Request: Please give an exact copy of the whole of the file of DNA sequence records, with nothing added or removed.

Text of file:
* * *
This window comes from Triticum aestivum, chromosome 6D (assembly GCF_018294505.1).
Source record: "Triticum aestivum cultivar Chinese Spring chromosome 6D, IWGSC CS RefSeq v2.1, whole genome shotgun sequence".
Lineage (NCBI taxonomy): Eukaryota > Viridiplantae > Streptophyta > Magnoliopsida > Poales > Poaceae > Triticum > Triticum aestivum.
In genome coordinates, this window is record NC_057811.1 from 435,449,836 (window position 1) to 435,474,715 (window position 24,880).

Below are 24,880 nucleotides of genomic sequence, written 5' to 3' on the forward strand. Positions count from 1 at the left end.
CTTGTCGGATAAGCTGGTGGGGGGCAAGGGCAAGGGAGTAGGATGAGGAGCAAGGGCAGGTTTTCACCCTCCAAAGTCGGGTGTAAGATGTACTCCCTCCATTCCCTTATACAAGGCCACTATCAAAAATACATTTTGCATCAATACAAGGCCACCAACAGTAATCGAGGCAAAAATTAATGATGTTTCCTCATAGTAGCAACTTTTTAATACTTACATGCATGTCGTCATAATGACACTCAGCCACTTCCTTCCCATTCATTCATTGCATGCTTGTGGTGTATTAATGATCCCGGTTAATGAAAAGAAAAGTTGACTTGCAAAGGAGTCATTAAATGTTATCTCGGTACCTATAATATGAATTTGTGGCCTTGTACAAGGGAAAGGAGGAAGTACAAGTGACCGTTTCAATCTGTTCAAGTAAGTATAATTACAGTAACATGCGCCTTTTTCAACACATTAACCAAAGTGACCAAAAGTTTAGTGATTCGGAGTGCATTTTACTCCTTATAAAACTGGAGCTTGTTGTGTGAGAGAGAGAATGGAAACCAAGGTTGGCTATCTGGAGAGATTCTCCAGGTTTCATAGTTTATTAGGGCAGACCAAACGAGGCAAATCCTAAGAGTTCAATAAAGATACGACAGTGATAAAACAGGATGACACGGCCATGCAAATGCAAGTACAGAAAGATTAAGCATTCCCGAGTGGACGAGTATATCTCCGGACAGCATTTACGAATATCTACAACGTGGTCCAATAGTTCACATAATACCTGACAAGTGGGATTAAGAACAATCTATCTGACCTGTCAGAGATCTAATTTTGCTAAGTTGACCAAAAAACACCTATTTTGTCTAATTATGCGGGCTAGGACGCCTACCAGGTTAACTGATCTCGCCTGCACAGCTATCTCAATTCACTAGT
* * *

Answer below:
This window comes from Triticum aestivum, chromosome 6D (assembly GCF_018294505.1).
Source record: "Triticum aestivum cultivar Chinese Spring chromosome 6D, IWGSC CS RefSeq v2.1, whole genome shotgun sequence".
Lineage (NCBI taxonomy): Eukaryota > Viridiplantae > Streptophyta > Magnoliopsida > Poales > Poaceae > Triticum > Triticum aestivum.
In genome coordinates, this window is record NC_057811.1 from 435,449,836 (window position 1) to 435,474,715 (window position 24,880).

Below are 24,880 nucleotides of genomic sequence, written 5' to 3' on the forward strand. Positions count from 1 at the left end.
CTTGTCGGATAAGCTGGTGGGGGGCAAGGGCAAGGGAGTAGGATGAGGAGCAAGGGCAGGTTTTCACCCTCCAAAGTCGGGTGTAAGATGTACTCCCTCCATTCCCTTATACAAGGCCACTATCAAAAATACATTTTGCATCAATACAAGGCCACCAACAGTAATCGAGGCAAAAATTAATGATGTTTCCTCATAGTAGCAACTTTTTAATACTTACATGCATGTCGTCATAATGACACTCAGCCACTTCCTTCCCATTCATTCATTGCATGCTTGTGGTGTATTAATGATCCCGGTTAATGAAAAGAAAAGTTGACTTGCAAAGGAGTCATTAAATGTTATCTCGGTACCTATAATATGAATTTGTGGCCTTGTACAAGGGAAAGGAGGAAGTACAAGTGACCGTTTCAATCTGTTCAAGTAAGTATAATTACAGTAACATGCGCCTTTTTCAACACATTAACCAAAGTGACCAAAAGTTTAGTGATTCGGAGTGCATTTTACTCCTTATAAAACTGGAGCTTGTTGTGTGAGAGAGAGAATGGAAACCAAGGTTGGCTATCTGGAGAGATTCTCCAGGTTTCATAGTTTATTAGGGCAGACCAAACGAGGCAAATCCTAAGAGTTCAATAAAGATACGACAGTGATAAAACAGGATGACACGGCCATGCAAATGCAAGTACAGAAAGATTAAGCATTCCCGAGTGGACGAGTATATCTCCGGACAGCATTTACGAATATCTACAACGTGGTCCAATAGTTCACATAATACCTGACAAGTGGGATTAAGAACAATCTATCTGACCTGTCAGAGATCTAATTTTGCTAAGTTGACCAAAAAACACCTATTTTGTCTAATTATGCGGGCTAGGACGCCTACCAGGTTAACTGATCTCGCCTGCACAGCTATCTCAATTCACTAGT